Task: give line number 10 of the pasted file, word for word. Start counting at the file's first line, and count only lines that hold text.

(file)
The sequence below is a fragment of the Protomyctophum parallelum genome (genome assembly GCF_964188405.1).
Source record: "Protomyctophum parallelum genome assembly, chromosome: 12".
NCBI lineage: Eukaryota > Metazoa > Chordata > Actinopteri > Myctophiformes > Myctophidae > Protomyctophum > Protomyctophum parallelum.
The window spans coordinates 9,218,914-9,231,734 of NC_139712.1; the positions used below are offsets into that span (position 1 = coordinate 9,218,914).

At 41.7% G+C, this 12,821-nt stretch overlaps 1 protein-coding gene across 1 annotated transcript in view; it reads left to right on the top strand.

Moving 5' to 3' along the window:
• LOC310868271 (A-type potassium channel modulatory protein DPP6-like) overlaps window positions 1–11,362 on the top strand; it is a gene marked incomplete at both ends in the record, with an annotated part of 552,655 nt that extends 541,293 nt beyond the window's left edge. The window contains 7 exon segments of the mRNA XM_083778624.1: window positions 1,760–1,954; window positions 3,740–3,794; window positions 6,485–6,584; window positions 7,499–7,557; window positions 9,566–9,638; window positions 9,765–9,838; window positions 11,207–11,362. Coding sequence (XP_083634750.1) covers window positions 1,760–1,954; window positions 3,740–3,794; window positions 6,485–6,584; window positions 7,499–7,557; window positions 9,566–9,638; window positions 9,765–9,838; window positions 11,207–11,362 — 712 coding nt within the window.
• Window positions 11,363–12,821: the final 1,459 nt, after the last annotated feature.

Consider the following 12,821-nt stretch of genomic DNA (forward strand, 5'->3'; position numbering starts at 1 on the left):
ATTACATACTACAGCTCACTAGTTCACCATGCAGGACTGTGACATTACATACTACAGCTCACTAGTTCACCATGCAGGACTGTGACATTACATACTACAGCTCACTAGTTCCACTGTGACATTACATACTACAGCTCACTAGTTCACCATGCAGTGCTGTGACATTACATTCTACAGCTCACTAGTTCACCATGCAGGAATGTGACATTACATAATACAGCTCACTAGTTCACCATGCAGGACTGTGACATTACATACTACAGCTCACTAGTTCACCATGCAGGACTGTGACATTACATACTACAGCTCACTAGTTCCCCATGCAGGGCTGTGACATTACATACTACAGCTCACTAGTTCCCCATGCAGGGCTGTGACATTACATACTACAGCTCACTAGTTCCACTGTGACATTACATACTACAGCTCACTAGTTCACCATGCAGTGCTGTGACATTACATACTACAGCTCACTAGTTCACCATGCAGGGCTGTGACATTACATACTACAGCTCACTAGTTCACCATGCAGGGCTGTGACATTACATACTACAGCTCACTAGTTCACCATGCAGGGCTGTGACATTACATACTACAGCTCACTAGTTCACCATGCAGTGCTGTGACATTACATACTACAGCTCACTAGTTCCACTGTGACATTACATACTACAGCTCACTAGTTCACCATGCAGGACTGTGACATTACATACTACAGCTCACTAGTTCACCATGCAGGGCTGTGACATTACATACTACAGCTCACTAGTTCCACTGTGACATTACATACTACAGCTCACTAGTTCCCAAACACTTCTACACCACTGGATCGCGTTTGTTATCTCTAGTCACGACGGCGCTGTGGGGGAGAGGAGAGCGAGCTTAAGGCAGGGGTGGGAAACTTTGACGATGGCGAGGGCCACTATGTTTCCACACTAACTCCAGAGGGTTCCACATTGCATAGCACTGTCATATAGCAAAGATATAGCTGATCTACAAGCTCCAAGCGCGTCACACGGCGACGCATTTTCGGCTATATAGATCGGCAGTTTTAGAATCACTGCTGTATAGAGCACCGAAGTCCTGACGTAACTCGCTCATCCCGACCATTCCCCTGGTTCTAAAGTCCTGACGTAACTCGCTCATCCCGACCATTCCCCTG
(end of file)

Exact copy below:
ATTACATACTACAGCTCACTAGTTCACCATGCAGGACTGTGACATTACATACTACAGCTCACTAGTTCACCATGCAGGACTGTGACATTACATACTACAGCTCACTAGTTCCACTGTGACATTACATACTACAGCTCACTAGTTCACCATGCAGTGCTGTGACATTACATTCTACAGCTCACTAGTTCACCATGCAGGAATGTGACATTACATAATACAGCTCACTAGTTCACCATGCAGGACTGTGACATTACATACTACAGCTCACTAGTTCACCATGCAGGACTGTGACATTACATACTACAGCTCACTAGTTCCCCATGCAGGGCTGTGACATTACATACTACAGCTCACTAGTTCCCCATGCAGGGCTGTGACATTACATACTACAGCTCACTAGTTCCACTGTGACATTACATACTACAGCTCACTAGTTCACCATGCAGTGCTGTGACATTACATACTACAGCTCACTAGTTCACCATGCAGGGCTGTGACATTACATACTACAGCTCACTAGTTCACCATGCAGGGCTGTGACATTACATACTACAGCTCACTAGTTCACCATGCAGGGCTGTGACATTACATACTACAGCTCACTAGTTCACCATGCAGTGCTGTGACATTACATACTACAGCTCACTAGTTCCACTGTGACATTACATACTACAGCTCACTAGTTCACCATGCAGGACTGTGACATTACATACTACAGCTCACTAGTTCACCATGCAGGGCTGTGACATTACATACTACAGCTCACTAGTTCCACTGTGACATTACATACTACAGCTCACTAGTTCCCAAACACTTCTACACCACTGGATCGCGTTTGTTATCTCTAGTCACGACGGCGCTGTGGGGGAGAGGAGAGCGAGCTTAAGGCAGGGGTGGGAAACTTTGACGATGGCGAGGGCCACTATGTTTCCACACTAACTCCAGAGGGTTCCACATTGCATAGCACTGTCATATAGCAAAGATATAGCTGATCTACAAGCTCCAAGCGCGTCACACGGCGACGCATTTTCGGCTATATAGATCGGCAGTTTTAGAATCACTGCTGTATAGAGCACCGAAGTCCTGACGTAACTCGCTCATCCCGACCATTCCCCTGGTTCTAAAGTCCTGACGTAACTCGCTCATCCCGACCATTCCCCTG